[B._Beckhoff,_et_al.]_Handbook_of_Practical_X-Ray_(b-ok.org).pdf

A key activated control must be provided to ensure

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1. A key-activated control must be provided to ensure that X-rays will not be generated when the key is removed. 2. Each door of a cabinet X-ray system must have a minimum of two safety interlocks. Each access panel must have at least one safety interlock. 3. A control, other than the safety interlock, must be provided to resume X-ray generation following X-ray interruption by a safety interlock. 4. Two independent means must be provided to indicate when X-rays are being generated. One may be a milliamp meter labelled to indicate X-ray tube current; the other indicator must consist of an easily seen warning light labelled “X-RAY ON” 5. A clearly legible and visible label bearing the statement: “CAUTION: X-RAYS PRODUCED WHEN ENERGIZED” must be posted near the controls that energize the X-ray tube.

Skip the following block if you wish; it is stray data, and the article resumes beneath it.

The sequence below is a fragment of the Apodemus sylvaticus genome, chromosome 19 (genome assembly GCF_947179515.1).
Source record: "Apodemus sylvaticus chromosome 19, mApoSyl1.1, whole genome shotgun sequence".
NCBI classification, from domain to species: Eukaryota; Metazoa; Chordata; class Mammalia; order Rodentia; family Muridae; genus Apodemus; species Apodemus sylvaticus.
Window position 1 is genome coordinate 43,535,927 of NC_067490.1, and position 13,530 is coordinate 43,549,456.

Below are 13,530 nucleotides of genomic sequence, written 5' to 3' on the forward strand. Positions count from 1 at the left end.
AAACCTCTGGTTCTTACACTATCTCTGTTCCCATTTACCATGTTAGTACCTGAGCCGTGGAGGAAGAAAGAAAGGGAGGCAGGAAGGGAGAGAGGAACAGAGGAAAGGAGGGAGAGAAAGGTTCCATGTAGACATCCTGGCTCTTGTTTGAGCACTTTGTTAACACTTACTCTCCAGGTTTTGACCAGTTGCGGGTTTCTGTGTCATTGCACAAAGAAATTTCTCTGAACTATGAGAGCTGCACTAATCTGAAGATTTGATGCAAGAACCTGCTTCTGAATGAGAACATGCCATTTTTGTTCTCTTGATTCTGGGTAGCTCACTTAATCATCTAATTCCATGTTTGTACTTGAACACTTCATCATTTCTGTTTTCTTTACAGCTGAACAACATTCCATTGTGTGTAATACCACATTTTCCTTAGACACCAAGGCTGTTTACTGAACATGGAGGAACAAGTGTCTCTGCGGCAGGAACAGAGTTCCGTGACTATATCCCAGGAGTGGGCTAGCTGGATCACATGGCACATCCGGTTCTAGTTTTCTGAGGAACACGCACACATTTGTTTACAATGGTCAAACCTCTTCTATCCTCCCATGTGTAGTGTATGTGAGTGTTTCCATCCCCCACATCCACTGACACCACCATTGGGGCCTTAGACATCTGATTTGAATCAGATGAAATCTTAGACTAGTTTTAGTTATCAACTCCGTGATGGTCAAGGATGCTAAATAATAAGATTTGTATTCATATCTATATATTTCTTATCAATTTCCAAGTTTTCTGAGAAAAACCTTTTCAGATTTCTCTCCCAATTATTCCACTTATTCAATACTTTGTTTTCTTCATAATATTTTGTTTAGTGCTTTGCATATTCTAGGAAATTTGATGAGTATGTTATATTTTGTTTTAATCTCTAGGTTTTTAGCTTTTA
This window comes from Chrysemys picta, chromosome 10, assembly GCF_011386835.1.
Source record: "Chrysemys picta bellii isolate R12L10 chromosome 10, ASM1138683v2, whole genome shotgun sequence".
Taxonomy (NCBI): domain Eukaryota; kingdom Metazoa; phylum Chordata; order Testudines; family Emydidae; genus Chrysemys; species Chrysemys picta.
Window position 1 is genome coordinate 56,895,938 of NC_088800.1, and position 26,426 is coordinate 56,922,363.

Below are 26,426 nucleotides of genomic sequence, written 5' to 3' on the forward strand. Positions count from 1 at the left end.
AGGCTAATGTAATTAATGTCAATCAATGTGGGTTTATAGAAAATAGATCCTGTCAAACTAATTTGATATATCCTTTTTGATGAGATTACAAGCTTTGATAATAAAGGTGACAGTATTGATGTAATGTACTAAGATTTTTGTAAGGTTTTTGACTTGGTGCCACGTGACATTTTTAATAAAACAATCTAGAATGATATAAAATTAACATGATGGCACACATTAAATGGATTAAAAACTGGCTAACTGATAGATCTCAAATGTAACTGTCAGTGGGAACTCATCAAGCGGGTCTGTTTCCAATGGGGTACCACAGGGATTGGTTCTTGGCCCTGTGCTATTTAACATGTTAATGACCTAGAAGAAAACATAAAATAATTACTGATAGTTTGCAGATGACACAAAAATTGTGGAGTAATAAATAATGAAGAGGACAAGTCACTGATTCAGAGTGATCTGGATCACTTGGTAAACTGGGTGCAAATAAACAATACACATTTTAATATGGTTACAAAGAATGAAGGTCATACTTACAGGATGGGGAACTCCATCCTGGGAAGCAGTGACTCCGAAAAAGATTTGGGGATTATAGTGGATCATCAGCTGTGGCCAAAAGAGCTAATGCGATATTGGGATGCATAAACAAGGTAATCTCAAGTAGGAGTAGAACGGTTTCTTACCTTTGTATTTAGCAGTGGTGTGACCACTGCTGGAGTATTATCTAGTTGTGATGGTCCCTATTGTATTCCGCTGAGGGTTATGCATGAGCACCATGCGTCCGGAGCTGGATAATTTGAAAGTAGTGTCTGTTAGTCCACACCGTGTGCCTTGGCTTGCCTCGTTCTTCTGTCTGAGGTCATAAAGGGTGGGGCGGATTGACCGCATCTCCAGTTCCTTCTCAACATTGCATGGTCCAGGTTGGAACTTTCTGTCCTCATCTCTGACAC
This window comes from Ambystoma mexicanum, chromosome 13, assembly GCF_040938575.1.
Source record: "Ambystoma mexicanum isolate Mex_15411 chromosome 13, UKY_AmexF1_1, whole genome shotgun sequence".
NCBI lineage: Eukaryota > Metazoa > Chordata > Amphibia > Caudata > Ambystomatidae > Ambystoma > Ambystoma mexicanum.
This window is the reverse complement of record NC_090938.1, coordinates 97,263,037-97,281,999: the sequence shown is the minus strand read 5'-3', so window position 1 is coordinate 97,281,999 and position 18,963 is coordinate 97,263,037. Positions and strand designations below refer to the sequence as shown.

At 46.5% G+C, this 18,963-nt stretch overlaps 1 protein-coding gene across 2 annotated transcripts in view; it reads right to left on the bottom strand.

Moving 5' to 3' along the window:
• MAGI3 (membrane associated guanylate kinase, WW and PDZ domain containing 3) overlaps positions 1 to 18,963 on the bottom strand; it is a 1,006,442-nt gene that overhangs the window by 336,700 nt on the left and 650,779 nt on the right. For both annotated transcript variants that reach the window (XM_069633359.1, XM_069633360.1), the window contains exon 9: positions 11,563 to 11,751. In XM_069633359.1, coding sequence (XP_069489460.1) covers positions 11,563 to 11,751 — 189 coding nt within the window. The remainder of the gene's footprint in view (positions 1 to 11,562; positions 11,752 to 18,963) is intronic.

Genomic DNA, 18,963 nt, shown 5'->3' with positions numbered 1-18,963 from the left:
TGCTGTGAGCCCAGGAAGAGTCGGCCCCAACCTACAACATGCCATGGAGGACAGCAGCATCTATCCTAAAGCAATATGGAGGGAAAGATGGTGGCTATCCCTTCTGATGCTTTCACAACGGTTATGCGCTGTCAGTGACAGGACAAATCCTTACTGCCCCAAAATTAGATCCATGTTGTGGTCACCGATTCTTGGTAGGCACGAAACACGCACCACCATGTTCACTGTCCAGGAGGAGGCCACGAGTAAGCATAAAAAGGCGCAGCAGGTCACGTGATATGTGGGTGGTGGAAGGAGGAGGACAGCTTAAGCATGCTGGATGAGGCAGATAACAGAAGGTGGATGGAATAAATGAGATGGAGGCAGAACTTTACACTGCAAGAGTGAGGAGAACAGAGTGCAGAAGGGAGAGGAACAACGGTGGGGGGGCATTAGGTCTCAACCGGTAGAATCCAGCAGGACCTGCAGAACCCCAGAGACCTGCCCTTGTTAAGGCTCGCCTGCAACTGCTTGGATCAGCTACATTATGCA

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Appendix 845 6. Radiation emitted from a cabinet X-ray system must not exceed an exposure rate of 5 µ Sv/h at any point 5 cm from the external surface at the maximum rated current and voltage. 7. A cabinet X-ray system must contain sufficient shielding and be located so exposure in unrestricted areas does not exceed 20 µ Sv in one hour and 1 mSv in one year. The US limit of 5 µ Sv/h at any point 5 cm from the external surface is larger than the EU limit of 1 µ Sv/h at any point 10 cm from the external surface, because the radiation source is not the surface but mostly a point several tens of cm inside the cabinet X-ray system. In general, the other requirements are similar between US and EU. References 1. ICRU, International Commission on Radiation Units and Measurements, Quan- tities and Units in Radiation Protection Dosimetry, ICRU Report 51, ICRU Publications, Bethesda, MD (1993) 2. ICRU, International Commission on Radiation Units and Measurements, Conversion Coefficients for Use in Radiological Protection Against External Radiation, ICRU Report 57, ICRU Publications, Bethesda, MD (1998) 3. ICRP, International Commission on Radiological Protection, Recommendations of the International Commission on Radiological Protection, ICRP Publication 60, Annals of ICRP 21, No.1–3 (1991) 4. ICRP, International Commission on Radiological Protection, General Principles for the Radiation Protection of Workers, ICRP Publication 75, Annals of ICRP 27, No.1 (1997) 5. European Commission, Council Directive 96/29/Euratom laying down basic safety standards for the protection of the health of workers and the general public against the dangers arising from ionizing radiation, OJ L 159, 29.6.1996; Bull. 5–1996 (1996) 6. U.S. Nuclear Regulatory Commission, NRC Regulations (10 CFR), Part 20 – Standards for protection against radiation (1994) 7. U.S. Food and Drug Administration, Title 21–Food and drugs, Chapter I Part 1020 – Performance standards for ionizing radiation emitting products, Sec.
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